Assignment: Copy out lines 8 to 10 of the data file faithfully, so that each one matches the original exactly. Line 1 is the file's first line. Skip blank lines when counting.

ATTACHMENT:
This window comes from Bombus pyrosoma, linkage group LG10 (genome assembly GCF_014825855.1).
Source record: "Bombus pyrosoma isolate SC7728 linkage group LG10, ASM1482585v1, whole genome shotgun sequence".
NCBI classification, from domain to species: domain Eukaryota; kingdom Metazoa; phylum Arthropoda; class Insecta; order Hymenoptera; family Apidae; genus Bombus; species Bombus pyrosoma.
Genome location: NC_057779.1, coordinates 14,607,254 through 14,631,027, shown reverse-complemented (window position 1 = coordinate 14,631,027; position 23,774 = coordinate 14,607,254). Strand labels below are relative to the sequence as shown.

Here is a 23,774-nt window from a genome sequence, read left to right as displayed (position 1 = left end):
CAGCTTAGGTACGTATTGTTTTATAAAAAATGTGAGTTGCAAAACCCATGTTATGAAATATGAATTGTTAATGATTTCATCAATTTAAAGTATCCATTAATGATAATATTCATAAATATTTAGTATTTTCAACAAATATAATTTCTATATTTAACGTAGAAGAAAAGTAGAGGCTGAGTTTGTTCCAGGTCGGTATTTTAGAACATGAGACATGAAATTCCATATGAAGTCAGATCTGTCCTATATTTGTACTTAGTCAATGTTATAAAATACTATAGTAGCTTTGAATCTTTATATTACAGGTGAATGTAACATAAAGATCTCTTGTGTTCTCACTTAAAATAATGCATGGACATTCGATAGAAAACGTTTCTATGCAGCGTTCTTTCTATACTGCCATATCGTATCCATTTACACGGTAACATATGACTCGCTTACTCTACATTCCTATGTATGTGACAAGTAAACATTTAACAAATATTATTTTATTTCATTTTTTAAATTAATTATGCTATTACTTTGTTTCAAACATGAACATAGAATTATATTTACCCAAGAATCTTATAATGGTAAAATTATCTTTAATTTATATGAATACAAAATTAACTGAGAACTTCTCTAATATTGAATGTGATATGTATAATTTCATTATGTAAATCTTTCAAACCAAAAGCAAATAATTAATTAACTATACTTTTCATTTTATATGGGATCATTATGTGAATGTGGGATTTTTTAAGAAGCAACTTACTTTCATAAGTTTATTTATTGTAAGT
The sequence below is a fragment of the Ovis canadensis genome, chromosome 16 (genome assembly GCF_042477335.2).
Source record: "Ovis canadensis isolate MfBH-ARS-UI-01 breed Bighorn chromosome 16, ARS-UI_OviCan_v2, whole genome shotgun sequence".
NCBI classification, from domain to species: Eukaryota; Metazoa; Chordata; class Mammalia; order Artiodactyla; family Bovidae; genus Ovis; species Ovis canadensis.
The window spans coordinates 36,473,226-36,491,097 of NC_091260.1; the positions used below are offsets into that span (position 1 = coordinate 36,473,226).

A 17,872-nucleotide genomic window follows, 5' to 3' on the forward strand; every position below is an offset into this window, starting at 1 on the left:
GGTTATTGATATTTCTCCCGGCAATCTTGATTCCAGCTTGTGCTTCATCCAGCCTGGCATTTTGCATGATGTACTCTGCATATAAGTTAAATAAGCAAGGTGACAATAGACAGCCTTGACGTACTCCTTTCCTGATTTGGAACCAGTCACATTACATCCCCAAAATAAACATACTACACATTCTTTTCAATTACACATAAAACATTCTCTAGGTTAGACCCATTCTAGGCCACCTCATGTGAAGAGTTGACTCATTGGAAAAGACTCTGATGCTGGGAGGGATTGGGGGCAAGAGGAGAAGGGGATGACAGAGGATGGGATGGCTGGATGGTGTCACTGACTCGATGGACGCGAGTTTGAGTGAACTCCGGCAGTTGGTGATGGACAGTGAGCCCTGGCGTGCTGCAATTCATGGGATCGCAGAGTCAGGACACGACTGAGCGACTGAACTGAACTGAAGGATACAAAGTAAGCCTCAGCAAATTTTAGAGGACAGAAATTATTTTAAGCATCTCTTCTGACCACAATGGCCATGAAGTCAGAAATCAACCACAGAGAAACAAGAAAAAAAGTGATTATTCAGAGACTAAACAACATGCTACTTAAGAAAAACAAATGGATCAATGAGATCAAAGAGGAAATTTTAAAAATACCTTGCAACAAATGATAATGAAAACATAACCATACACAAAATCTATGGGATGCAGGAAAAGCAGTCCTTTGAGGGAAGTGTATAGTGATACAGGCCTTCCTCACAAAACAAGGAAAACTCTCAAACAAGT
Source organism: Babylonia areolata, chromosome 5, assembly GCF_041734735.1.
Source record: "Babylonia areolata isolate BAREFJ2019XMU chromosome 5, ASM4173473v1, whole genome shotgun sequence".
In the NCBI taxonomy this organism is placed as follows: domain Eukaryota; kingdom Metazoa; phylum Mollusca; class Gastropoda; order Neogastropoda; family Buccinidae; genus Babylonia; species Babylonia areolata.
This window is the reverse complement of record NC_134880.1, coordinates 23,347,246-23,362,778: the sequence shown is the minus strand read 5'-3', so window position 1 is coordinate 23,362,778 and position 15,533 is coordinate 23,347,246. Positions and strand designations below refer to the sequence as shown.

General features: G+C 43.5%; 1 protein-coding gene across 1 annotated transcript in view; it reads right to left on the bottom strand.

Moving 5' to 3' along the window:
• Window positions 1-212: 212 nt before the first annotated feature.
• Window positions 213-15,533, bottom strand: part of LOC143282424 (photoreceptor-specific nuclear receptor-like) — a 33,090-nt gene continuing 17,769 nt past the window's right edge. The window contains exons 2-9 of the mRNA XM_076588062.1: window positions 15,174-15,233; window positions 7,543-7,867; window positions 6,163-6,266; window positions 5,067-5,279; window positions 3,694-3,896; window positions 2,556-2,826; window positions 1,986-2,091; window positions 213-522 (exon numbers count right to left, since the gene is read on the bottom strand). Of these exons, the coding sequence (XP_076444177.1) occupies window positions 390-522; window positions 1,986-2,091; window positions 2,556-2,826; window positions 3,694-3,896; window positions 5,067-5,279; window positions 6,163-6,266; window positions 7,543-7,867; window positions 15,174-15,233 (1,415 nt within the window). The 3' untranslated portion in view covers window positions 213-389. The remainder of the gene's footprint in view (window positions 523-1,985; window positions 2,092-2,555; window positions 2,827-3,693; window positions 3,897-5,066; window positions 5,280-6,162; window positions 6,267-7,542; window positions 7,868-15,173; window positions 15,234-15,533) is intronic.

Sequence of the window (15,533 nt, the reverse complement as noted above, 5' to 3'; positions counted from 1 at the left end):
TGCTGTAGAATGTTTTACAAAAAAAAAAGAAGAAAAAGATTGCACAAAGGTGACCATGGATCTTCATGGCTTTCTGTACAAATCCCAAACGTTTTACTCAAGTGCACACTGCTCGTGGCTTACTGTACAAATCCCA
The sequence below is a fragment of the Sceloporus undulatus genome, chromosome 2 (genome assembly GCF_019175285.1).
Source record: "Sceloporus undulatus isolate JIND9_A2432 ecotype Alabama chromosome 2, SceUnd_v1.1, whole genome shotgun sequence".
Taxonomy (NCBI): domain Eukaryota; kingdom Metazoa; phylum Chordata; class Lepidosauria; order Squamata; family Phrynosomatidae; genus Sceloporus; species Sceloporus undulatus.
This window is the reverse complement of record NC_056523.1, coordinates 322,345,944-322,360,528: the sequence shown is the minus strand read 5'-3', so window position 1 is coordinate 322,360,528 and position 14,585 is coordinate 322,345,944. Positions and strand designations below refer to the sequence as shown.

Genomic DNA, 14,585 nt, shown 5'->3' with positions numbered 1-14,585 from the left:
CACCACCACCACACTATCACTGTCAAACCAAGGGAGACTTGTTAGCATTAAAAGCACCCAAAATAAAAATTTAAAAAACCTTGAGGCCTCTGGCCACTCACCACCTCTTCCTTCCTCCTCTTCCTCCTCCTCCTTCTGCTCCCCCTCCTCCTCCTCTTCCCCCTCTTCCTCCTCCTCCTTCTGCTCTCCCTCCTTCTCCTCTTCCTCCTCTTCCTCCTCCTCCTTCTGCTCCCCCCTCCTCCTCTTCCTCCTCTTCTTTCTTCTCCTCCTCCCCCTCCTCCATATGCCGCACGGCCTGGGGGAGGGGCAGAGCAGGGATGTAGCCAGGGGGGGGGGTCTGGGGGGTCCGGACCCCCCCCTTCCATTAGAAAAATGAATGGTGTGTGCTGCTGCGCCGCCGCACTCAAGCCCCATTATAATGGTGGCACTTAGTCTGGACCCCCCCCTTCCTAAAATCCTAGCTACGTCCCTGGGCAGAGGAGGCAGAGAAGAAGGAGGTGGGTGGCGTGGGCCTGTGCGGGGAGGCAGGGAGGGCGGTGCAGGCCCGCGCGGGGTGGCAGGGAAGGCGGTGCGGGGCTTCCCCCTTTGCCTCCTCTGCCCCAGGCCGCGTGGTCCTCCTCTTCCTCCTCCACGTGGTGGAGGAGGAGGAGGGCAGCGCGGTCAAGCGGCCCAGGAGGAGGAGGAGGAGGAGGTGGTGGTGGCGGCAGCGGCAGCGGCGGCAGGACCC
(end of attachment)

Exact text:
Source record: "Ovis canadensis isolate MfBH-ARS-UI-01 breed Bighorn chromosome 16, ARS-UI_OviCan_v2, whole genome shotgun sequence".
NCBI classification, from domain to species: Eukaryota; Metazoa; Chordata; class Mammalia; order Artiodactyla; family Bovidae; genus Ovis; species Ovis canadensis.
The window spans coordinates 36,473,226-36,491,097 of NC_091260.1; the positions used below are offsets into that span (position 1 = coordinate 36,473,226).